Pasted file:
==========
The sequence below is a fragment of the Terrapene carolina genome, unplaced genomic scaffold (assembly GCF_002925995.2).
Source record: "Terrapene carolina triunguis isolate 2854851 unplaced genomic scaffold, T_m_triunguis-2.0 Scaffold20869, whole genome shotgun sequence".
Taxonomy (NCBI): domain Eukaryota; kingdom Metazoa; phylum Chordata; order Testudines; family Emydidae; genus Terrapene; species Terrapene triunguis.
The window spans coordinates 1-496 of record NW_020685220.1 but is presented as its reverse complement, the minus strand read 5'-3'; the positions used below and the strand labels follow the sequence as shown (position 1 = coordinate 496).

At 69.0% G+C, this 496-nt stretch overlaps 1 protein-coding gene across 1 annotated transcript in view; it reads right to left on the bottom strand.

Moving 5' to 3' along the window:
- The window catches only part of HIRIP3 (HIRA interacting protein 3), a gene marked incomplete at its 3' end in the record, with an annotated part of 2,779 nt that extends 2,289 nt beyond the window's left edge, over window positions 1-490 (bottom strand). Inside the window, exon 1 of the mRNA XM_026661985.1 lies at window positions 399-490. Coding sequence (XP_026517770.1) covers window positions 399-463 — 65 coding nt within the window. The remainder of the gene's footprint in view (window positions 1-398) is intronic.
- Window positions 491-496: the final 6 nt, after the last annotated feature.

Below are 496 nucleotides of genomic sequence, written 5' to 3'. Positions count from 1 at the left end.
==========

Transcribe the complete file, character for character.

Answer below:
The sequence below is a fragment of the Terrapene carolina genome, unplaced genomic scaffold (assembly GCF_002925995.2).
Source record: "Terrapene carolina triunguis isolate 2854851 unplaced genomic scaffold, T_m_triunguis-2.0 Scaffold20869, whole genome shotgun sequence".
Taxonomy (NCBI): domain Eukaryota; kingdom Metazoa; phylum Chordata; order Testudines; family Emydidae; genus Terrapene; species Terrapene triunguis.
The window spans coordinates 1-496 of record NW_020685220.1 but is presented as its reverse complement, the minus strand read 5'-3'; the positions used below and the strand labels follow the sequence as shown (position 1 = coordinate 496).

At 69.0% G+C, this 496-nt stretch overlaps 1 protein-coding gene across 1 annotated transcript in view; it reads right to left on the bottom strand.

Moving 5' to 3' along the window:
- The window catches only part of HIRIP3 (HIRA interacting protein 3), a gene marked incomplete at its 3' end in the record, with an annotated part of 2,779 nt that extends 2,289 nt beyond the window's left edge, over window positions 1-490 (bottom strand). Inside the window, exon 1 of the mRNA XM_026661985.1 lies at window positions 399-490. Coding sequence (XP_026517770.1) covers window positions 399-463 — 65 coding nt within the window. The remainder of the gene's footprint in view (window positions 1-398) is intronic.
- Window positions 491-496: the final 6 nt, after the last annotated feature.

Below are 496 nucleotides of genomic sequence, written 5' to 3'. Positions count from 1 at the left end.